There are fewer than 30 U.S. companies that currently trade with a valuation of $150 billion or more. So when Evercore said it believes Amazon's (NASDAQ:AMZN) cloud computing business, Amazon Web Services (AWS), is worth $150 billion, it grabbed my attention.
AWS' biggest competitors, Google and Azure, are also parts of highly valued companies -- Alphabet (NASDAQ:GOOG) (NASDAQ:GOOGL) and Microsoft (NASDAQ:MSFT), respectively -- which makes it difficult to compare the value of their cloud units. However, Amazon did start breaking out AWS results last year, providing investors a glimpse into its operations. Let's look at those results and consider Evercore's argument for why AWS deserves a $150 billion price tag.
The biggest growth driver for Amazon
AWS is the biggest growth driver for Amazon's operating profits. In 2015, the segment generated $7.88 billion in revenue and $1.86 billion in operating income. Those numbers represent year-over-year growth of 70% and 182%, respectively. That operating profit accounted for 83% of the company total and 59% of its total operating income growth. That's astonishing, considering AWS accounted for just over 7% of the top line.
What's more, there's plenty of growth still in store for AWS. IT markets research company IDC forecasts that the overall public cloud computing market will double from 2015 to 2019, reaching $141 billion. Infrastructure and platform as a service, the areas where Amazon operates, are expected to grow even faster than the overall market. While e-commerce is also expected to grow rapidly over the next five years, cloud computing is going to have the biggest impact on Amazon's results during that period in an impressive combination of strong potential for revenue growth, higher operating margins, and the fact that it already makes up the vast majority of operating income for the company.
But both Google and Microsoft are working hard to cut into AWS' lead in cloud computing. Google CEO Sundar Pichai told analysts during the company's fourth quarter earnings call that Google "plan[s] to invest significantly in 2016" in its cloud business. However, Evercore's analysts don't think Google can invest enough to catch up to Amazon anytime soon.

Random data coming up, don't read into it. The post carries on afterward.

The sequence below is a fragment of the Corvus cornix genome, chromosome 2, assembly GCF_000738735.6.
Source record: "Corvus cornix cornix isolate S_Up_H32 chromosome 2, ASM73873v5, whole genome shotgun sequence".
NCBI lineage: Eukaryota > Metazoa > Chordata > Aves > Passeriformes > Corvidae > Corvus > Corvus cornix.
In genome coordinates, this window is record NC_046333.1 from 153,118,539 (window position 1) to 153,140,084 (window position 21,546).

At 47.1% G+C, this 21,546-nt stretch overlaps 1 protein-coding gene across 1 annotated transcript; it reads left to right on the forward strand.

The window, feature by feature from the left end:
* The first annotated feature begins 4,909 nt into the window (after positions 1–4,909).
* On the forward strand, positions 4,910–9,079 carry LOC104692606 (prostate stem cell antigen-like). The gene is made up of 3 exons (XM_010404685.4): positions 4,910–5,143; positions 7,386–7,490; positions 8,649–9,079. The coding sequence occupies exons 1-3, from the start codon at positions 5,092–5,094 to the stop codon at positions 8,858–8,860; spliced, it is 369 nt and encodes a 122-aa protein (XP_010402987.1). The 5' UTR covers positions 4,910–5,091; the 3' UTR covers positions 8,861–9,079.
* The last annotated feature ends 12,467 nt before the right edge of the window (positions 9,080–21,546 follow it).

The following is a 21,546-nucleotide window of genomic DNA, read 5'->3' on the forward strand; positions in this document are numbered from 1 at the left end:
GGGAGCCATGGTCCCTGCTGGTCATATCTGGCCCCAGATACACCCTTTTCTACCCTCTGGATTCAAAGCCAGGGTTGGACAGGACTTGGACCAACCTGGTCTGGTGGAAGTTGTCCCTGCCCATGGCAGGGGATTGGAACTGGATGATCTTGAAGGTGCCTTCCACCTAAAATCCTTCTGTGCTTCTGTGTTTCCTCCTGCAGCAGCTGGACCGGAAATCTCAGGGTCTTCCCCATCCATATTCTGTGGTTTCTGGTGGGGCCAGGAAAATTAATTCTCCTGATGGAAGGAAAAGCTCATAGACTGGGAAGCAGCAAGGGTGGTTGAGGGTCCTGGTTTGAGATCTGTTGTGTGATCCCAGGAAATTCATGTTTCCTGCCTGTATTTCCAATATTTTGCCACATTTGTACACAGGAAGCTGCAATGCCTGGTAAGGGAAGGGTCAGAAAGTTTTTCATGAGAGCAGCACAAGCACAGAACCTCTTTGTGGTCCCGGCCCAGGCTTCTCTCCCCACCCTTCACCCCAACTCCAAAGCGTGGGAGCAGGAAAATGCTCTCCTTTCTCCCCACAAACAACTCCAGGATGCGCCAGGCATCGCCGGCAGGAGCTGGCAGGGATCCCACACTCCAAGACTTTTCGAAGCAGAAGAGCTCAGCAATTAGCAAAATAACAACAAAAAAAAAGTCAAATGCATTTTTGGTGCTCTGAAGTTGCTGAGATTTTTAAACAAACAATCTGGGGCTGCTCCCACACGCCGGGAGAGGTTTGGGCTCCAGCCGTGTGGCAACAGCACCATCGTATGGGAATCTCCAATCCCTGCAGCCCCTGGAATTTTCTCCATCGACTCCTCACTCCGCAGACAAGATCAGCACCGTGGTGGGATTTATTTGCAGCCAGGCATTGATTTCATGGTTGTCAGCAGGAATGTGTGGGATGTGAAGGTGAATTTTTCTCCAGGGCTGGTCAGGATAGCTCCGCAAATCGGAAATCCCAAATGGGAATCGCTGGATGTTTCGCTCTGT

Google as the underdog?
Evercore contends that AWS' lead in cloud computing is "prohibitive" as "Amazon's level of investment and geographic scale is conservatively nearly five times that of our current Google estimate, looking at just the last two years, and many times that of other providers," the analysts wrote. Additionally, AWS' growing portfolio of services develops a flywheel effect, where customers sign up for a core infrastructure product and then branch out to its platform-as-a-service offerings.
In other words, Amazon's position as the current market leader will enable it to remain the market leader. It has more revenue to reinvest in the business and a bigger customer base to upsell its services. Google, in particular, is lacking investment in a sales team, notes Evercore, despite its splashy contracts with big names such as Spotify, Snapchat, and Apple.
Microsoft, meanwhile, is seeing a large portion of its cloud sales come from Office 365, its software-as-a-service solution. Azure is still growing rapidly, but it's still far behind AWS by industry estimates. A big focus of Windows 10 is to integrate Azure cloud services into the OS. System backup, device monitoring, and the Windows single sign-on system all rely on Azure. Microsoft is betting that Windows 10 adoption with enterprise customers will spur Azure adoption down the road. The jury is still out.
All things considered, though, there's very little competitive risk to Amazon's position in cloud computing considering its existing market share and ability to reinvest in the business. That led Evercore to increase its revenue growth estimates for AWS to 50% this year and 44% next year and to put a $150 billion price tag on the business, or 38% of the total valuation (based on current price targets) for Amazon. Considering the solid moat and the huge growth potential of the industry in general, it's hard to argue.
Suzanne Frey, an executive at Alphabet, is a member of The Motley Fool’s board of directors. Adam Levy owns shares of Amazon.com and Apple. The Motley Fool owns shares of and recommends Alphabet (A shares), Alphabet (C shares), Amazon.com, and Apple. The Motley Fool owns shares of Microsoft and has the following options: long January 2018 $90 calls on Apple and short January 2018 $95 calls on Apple. Try any of our Foolish newsletter services free for 30 days. We Fools may not all hold the same opinions, but we all believe that considering a diverse range of insights makes us better investors. The Motley Fool has a disclosure policy.